Mood On Monday, Other Voices, A Dash of Hollandaise In The Cupcake


Last week, I gave my reasons for not adding my hand-wringing to the general conversation, “When you bite into a cupcake, you don’t want Hollandaise sauce.” [Mood On Monday, Venturing Out]

Then, The Errant Moon reminded me that silence is not always a virtue. “Not saying something feels like complicity.” I don’t want that either. The Errant Moon: Untitled

I am not good at arguing my outrage. I have plenty, I’m just not quick on my feet in the face of conflict. That is one reason I stick to what I’m good at. [Speaking Out]

So, I found others who express themselves in difficult situations better than I do.

‘Fraidy Cat Eventing talks about herself as “Third generation Baltimore City right here.” The interesting part of one of her stories, to me, is that I have been in that traffic stop. Long, shaggy-dog story that ends with me being stopped by 4 cop cars. At the officer’s request, I stepped out of the car. I was teen-age, white, female, scrawny, and wearing what was obviously a food service uniform. I was as harmless looking as one can get and still be granted a driver’s license. The result was the officer getting heckled by his fellows, “Think you can handle this one?” I’ve told that story many times. My tagline is, “I got a $50 ticket for embarrassing a police officer.” It never occurred to me that the story might end any other way. FCE’s best friend felt differently. ‘Fraidy Cat Eventing: to Baltimore, with love

So now what? Viva Carlos is an African-American horse blogger. In a earlier post that I can’t dig up, she said that for many of her friends she is their one black friend. (If I am channeling this from a parallel universe, my apologies.) From this, I am making the assumption that she is used to the gormless, well-intentioned ignorance that surrounds those of us who lead insulated lives. “Even though I shouldn’t have to do this work explaining things to you – I also understand what it feels like to be confronted with a monolithic amount of work before you and feel a cascade of anxiety to the point it forces you to inaction.” She lists things to do, articles to read, and places to donate. Viva Carlos: So You Want To Be An Ally….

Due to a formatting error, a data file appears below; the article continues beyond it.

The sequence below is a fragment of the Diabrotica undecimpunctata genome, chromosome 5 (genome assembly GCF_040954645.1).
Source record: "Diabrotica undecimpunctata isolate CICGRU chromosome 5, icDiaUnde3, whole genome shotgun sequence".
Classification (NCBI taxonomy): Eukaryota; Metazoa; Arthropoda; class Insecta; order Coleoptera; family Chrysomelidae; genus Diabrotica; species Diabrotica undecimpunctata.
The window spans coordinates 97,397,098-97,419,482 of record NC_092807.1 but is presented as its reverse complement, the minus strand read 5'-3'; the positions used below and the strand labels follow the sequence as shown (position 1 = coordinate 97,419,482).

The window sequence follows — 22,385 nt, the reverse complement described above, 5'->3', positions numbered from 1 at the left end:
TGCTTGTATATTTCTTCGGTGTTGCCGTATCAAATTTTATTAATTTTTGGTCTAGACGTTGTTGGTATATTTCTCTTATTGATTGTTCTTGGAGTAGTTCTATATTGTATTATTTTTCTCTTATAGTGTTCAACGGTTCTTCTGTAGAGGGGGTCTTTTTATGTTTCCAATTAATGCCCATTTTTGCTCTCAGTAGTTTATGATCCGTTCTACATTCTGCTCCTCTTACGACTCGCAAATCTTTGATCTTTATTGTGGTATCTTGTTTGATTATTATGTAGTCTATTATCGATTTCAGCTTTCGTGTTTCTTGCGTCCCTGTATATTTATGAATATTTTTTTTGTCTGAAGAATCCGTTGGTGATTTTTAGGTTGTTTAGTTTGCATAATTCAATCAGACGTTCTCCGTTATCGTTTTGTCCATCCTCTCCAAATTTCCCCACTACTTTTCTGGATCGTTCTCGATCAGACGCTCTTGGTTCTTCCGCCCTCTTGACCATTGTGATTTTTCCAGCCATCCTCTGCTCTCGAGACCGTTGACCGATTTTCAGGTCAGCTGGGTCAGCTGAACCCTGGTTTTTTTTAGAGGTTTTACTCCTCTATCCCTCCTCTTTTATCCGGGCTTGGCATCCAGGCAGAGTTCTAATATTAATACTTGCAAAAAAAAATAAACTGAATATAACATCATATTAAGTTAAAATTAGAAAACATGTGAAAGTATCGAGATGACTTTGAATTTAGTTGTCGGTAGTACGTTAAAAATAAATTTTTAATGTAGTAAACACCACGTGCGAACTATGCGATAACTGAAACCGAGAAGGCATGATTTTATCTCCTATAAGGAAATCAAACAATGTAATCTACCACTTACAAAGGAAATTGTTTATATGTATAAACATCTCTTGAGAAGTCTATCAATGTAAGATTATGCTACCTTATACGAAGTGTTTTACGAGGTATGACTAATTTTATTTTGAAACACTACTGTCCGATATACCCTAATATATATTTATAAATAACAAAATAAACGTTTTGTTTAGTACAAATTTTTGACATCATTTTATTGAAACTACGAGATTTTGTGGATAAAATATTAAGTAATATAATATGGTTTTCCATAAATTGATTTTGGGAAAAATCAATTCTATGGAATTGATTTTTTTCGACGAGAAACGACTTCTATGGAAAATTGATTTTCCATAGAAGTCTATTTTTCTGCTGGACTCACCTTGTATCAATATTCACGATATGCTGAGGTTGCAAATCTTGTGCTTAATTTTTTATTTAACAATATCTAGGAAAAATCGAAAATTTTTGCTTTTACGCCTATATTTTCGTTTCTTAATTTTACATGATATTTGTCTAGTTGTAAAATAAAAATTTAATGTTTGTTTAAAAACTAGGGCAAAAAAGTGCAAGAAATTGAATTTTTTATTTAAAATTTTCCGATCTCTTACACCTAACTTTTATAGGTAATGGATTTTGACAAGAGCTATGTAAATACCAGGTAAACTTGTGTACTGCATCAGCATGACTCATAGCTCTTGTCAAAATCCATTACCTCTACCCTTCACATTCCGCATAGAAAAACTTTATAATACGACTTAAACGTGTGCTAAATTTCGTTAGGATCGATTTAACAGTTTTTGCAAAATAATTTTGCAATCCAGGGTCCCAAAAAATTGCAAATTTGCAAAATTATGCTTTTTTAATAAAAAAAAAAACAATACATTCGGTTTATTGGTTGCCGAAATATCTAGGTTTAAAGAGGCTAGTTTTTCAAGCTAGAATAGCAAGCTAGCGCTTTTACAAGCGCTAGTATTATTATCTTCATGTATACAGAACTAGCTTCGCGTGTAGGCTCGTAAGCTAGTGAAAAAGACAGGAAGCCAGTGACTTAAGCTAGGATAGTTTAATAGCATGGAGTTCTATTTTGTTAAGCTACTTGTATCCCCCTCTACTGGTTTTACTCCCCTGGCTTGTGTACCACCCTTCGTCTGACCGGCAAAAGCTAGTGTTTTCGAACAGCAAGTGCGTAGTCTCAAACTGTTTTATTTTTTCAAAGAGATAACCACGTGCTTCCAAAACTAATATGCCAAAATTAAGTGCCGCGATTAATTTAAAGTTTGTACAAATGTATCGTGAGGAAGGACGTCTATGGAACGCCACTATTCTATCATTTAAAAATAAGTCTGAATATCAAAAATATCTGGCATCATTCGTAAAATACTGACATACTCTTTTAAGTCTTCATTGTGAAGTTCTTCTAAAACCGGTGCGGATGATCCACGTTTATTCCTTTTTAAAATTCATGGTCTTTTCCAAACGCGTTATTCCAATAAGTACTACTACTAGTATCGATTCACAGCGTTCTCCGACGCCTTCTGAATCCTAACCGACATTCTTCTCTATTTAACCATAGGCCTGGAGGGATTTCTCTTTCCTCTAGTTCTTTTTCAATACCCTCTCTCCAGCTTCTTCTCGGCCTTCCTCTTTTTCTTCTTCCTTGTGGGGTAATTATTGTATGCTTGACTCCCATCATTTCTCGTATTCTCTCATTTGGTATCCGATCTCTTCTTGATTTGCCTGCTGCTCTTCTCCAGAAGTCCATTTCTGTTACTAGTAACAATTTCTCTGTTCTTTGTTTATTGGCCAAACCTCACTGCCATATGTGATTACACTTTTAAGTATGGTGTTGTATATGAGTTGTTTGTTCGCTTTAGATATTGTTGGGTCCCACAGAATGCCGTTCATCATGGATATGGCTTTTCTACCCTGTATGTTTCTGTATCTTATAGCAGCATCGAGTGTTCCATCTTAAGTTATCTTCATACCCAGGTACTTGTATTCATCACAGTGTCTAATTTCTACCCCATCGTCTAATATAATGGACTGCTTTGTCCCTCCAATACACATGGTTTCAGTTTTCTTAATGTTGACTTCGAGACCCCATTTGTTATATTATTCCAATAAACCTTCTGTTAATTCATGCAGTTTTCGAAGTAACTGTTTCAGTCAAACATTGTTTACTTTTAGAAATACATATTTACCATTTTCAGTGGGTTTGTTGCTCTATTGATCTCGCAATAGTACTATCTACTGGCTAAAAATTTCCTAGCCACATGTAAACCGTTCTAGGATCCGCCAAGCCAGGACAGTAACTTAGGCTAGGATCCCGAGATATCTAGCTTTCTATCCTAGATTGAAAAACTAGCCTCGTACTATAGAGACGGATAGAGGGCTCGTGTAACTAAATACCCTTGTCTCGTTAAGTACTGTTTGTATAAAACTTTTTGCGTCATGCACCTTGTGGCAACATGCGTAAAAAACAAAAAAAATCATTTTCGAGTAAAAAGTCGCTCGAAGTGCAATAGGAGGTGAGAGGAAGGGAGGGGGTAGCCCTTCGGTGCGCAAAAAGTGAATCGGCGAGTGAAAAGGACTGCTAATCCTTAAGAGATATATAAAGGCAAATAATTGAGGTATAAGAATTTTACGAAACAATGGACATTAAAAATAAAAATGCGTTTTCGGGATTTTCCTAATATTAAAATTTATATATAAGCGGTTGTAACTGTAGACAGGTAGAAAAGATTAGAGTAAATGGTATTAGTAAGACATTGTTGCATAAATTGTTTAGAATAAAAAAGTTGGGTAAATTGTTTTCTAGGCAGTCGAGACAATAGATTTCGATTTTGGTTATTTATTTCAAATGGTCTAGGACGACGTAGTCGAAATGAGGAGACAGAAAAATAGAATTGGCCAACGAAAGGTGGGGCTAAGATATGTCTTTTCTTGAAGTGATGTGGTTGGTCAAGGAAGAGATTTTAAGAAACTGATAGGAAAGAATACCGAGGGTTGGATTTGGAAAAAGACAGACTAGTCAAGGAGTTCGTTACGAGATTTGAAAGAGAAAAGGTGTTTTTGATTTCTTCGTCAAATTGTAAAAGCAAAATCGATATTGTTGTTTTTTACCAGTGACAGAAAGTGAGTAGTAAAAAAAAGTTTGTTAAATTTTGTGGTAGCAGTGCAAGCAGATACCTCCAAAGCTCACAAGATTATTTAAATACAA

In case you aren’t overwhelmed yet, a reminder that old problems don’t go away when new problems erupt.

While we are on the subject of outrage, Contact has a well-researched defense of Safe Sport. You wouldn’t think a program to protect children from sexual predators would need defending, but here we are. Contact: Let’s chat about SafeSport shall we. As a follow up, Contact: … and another thing! *hiccups*

In closing, a classic from 2012. Whatever: Straight White Male: The Lowest Difficulty Setting There Is. What is instructive about this one is the hysteric counter-reaction the post provoked from folks who could not grasp “that ‘lowest difficulty’ is not the same as ‘easy’.” Whatever: The Lowest Difficulty Setting in Action. To go back to Viva Carlos, “Just because you are white doesn’t mean you didn’t struggle, no one is negating the fact that life is hard, but it means the color of your skin didn’t factor into why you struggled.” Ally

Ducks behind flame-retardant wall.

Stay safe. Stay sane.
Katherine Walcott

9 thoughts on “Mood On Monday, Other Voices, A Dash of Hollandaise In The Cupcake

  1. Thank you so much for linking to some really great pieces the blogging community has put together. I am a lot of my friends only black friend (don’t know where I wrote that either but I’ve definitely said it before as well) and I have found myself living in areas where the black population is extremely low – sometimes only 1%, it makes me even having a black friend hard! But we are out there! And its much easier with the internet to remain in touch than ever before.

    1. My dad grew up in an area of New York that was heavily both black and Jewish. In his weird view of the world, Jewish was fine, black was fine, everybody else you had to watch out for. (If he were still alive he’d probably hit me on the head for even mentioning it.)
      I don’t understand the world anymore. As if I ever did….

  2. it’s so hard to know what to say in the face of so much pain and suffering. i’m glad the conversations and thought processes are happening right now tho, and i’ve appreciated reading all the stories, personal anecdotes, and resources shared out there. there’s a lot of examination and change that needs to happen…

Comments are closed.

%d bloggers like this: